Silica Nanoparticles Sensitize Human Multiple Myeloma Cells to Snake (Walterinnesia aegyptia) Venom-Induced Apoptosis and Growth Arrest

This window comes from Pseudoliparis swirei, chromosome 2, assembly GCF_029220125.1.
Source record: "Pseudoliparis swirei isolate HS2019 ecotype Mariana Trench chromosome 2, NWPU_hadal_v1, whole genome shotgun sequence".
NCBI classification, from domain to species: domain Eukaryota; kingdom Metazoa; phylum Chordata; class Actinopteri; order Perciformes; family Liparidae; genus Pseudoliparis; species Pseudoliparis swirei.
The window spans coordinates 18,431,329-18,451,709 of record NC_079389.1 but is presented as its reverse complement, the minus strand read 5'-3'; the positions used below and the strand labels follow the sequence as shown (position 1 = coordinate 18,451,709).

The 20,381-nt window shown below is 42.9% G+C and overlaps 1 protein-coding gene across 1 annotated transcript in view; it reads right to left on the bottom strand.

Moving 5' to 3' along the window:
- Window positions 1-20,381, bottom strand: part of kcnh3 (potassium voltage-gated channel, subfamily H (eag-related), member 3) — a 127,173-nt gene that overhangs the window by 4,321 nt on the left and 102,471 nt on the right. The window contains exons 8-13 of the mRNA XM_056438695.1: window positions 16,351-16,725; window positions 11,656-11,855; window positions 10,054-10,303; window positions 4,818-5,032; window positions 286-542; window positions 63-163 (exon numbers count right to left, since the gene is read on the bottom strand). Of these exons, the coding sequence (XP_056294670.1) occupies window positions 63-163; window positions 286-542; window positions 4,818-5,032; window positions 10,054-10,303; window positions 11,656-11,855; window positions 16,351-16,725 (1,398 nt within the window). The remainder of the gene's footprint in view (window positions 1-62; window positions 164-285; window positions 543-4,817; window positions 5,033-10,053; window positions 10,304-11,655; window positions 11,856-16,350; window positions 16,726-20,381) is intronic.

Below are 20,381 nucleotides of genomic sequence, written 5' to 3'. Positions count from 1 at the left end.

Multiple myeloma remains incurable despite advances in conventional chemotherapy and wider applicability of high dose chemotherapy with single and/or tandem autologous peripheral blood stem cell transplantation. Although a complete remission rate of 41% and an event-free survival of 43 months have been reported after tandem transplantation, it is highly unlikely that further improvements in the outcome of multiple myeloma will be achieved by escalating cytotoxic chemotherapy alone. Novel biologically based therapies are therefore urgently required. Targeted therapeutic approaches based on: identification of genetic abnormalities in malignant plasma cells; interrupting growth of myeloma cells; triggering apoptotic signaling cascades in tumor cells; modulating growth and survival of multiple myeloma cells in the bone marrow microenvironment, i.e. angiogenesis and cytokine networks; enhancing allogeneic and autologous antimyeloma immunity; and characterizing newer myeloma antigens for serotherapy are under development. These therapies offer great promise, used alone/or in combination with conventional treatment approaches, to improve the outcome in this disease in newly diagnosed/refractory or relapsed patients with multiple myeloma.